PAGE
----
Students call for climate issue classes

Many government ministries and agencies presented about their climate-related activities during the second annual Climate Change Week opening day career fair April 18 at the PSS Conference Room. Photo: Wilmer Joel.

WILMER JOEL

The second annual Climate Change Week kicked off its opening ceremony and Career Day at the Public School System Conference Monday amidst spring break for the schools.
“The purpose of this one-week event is to teach the youth that Climate Change is not just about sea level rise,” said National Energy Office Ben Wakefield. “It’s more broad than that.”

He added that the one-week event was also to raise awareness and enhance the general public understanding on the impacts of climate change in the Marshall Islands under the theme “Lieoeo ñan tilmeneweje lal in ad” (collaborating to sustainably invest in our islands).

Sixteen government and non-government entities who play major roles in spreading climate change awareness to the public were in action presenting to 50 students from the secondary schools of Marshall Islands High School, Life Skills Academy, Delap Seventh Day Adventist, and Assumption High School, as well as other public participants.

Laughter and giggles, followed by “Oh and Wow” could be heard echoing through the conference hall showing the reactions of the participants to the career day presentations. One booth that stood out for its style of presentation came from the International Office of Migration that gave students a chance to win a prize of school supplies or candies if students or any participants responded to a question accurately.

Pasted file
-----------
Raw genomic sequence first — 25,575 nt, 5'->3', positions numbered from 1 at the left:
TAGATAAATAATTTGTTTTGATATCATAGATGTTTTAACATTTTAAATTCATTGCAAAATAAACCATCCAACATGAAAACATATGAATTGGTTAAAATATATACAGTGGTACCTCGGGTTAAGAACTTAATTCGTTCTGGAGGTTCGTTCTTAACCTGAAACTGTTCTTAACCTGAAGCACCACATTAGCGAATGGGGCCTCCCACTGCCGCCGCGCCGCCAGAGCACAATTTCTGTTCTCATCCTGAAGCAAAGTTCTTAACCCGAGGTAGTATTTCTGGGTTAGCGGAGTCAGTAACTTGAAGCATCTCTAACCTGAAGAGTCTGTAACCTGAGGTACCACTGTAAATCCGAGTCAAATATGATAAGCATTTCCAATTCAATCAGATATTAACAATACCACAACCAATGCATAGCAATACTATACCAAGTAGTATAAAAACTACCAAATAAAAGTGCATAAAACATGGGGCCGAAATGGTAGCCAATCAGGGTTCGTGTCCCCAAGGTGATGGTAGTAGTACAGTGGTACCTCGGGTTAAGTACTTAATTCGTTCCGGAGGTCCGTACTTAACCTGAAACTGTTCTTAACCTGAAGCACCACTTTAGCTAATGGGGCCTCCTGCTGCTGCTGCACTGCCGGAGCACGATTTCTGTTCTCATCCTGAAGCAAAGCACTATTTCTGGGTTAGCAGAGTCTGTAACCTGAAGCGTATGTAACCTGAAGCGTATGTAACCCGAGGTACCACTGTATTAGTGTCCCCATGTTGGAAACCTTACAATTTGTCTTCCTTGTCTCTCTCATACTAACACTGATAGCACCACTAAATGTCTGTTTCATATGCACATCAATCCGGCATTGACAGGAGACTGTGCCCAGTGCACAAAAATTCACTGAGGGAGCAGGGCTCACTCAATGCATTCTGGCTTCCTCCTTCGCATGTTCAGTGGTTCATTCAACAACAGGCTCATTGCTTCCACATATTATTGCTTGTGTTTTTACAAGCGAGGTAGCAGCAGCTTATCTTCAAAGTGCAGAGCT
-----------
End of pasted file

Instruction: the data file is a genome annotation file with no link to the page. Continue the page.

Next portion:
The Journal asked three students if they could provide feedback about the career day function.

“At first I didn’t care about climate change,” said MIHS student Cartina Henos. “After today’s career day I am eager to learn more about it.”

AHS student Mattaes Kabua told the Journal that he thought climate change wasn’t a big of a deal since he was in the states. His attitude changed after he saw a natural catastrophe with his own eyes and started to pay attention.

SDA student Cathlynn Benjamin added that the event itself was significant because she thought climate change wasn’t important. After participating in the program she felt totally wrong about her assumption.

When these students were asked if climate change should be integrated as subjects added in the curriculum that should be taught in school they all agreed because they feel it is something not emphasized enough in school only through workshops. “After acquiring important information that we gain from today’s program, climate change shouldn’t be only through climate week, but rather taught in school and our communities at a continuous pace,” said Henos.

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